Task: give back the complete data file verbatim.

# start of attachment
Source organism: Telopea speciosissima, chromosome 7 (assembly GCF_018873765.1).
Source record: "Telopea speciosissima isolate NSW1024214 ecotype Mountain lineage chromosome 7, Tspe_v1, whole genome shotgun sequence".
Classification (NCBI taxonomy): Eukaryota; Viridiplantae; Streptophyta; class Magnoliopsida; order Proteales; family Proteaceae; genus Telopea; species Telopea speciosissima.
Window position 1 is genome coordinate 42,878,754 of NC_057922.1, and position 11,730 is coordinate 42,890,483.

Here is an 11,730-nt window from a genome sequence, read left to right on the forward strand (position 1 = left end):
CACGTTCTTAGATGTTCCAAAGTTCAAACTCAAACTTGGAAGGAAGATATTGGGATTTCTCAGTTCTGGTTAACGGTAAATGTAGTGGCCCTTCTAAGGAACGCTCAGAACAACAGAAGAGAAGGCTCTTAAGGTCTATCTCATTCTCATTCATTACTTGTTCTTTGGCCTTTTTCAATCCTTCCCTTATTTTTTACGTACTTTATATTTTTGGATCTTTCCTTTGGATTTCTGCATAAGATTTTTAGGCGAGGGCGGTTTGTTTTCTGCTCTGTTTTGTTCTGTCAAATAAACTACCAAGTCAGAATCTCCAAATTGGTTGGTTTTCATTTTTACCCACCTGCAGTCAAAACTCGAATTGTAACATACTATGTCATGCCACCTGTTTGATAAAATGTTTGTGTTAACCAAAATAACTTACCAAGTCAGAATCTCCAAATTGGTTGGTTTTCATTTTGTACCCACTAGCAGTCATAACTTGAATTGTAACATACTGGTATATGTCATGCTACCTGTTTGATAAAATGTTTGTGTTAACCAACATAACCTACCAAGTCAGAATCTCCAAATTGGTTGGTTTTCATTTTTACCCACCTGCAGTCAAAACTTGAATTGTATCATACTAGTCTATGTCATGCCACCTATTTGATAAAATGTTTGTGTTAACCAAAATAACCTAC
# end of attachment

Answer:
Source organism: Telopea speciosissima, chromosome 7 (assembly GCF_018873765.1).
Source record: "Telopea speciosissima isolate NSW1024214 ecotype Mountain lineage chromosome 7, Tspe_v1, whole genome shotgun sequence".
Classification (NCBI taxonomy): Eukaryota; Viridiplantae; Streptophyta; class Magnoliopsida; order Proteales; family Proteaceae; genus Telopea; species Telopea speciosissima.
Window position 1 is genome coordinate 42,878,754 of NC_057922.1, and position 11,730 is coordinate 42,890,483.

Here is an 11,730-nt window from a genome sequence, read left to right on the forward strand (position 1 = left end):
CACGTTCTTAGATGTTCCAAAGTTCAAACTCAAACTTGGAAGGAAGATATTGGGATTTCTCAGTTCTGGTTAACGGTAAATGTAGTGGCCCTTCTAAGGAACGCTCAGAACAACAGAAGAGAAGGCTCTTAAGGTCTATCTCATTCTCATTCATTACTTGTTCTTTGGCCTTTTTCAATCCTTCCCTTATTTTTTACGTACTTTATATTTTTGGATCTTTCCTTTGGATTTCTGCATAAGATTTTTAGGCGAGGGCGGTTTGTTTTCTGCTCTGTTTTGTTCTGTCAAATAAACTACCAAGTCAGAATCTCCAAATTGGTTGGTTTTCATTTTTACCCACCTGCAGTCAAAACTCGAATTGTAACATACTATGTCATGCCACCTGTTTGATAAAATGTTTGTGTTAACCAAAATAACTTACCAAGTCAGAATCTCCAAATTGGTTGGTTTTCATTTTGTACCCACTAGCAGTCATAACTTGAATTGTAACATACTGGTATATGTCATGCTACCTGTTTGATAAAATGTTTGTGTTAACCAACATAACCTACCAAGTCAGAATCTCCAAATTGGTTGGTTTTCATTTTTACCCACCTGCAGTCAAAACTTGAATTGTATCATACTAGTCTATGTCATGCCACCTATTTGATAAAATGTTTGTGTTAACCAAAATAACCTAC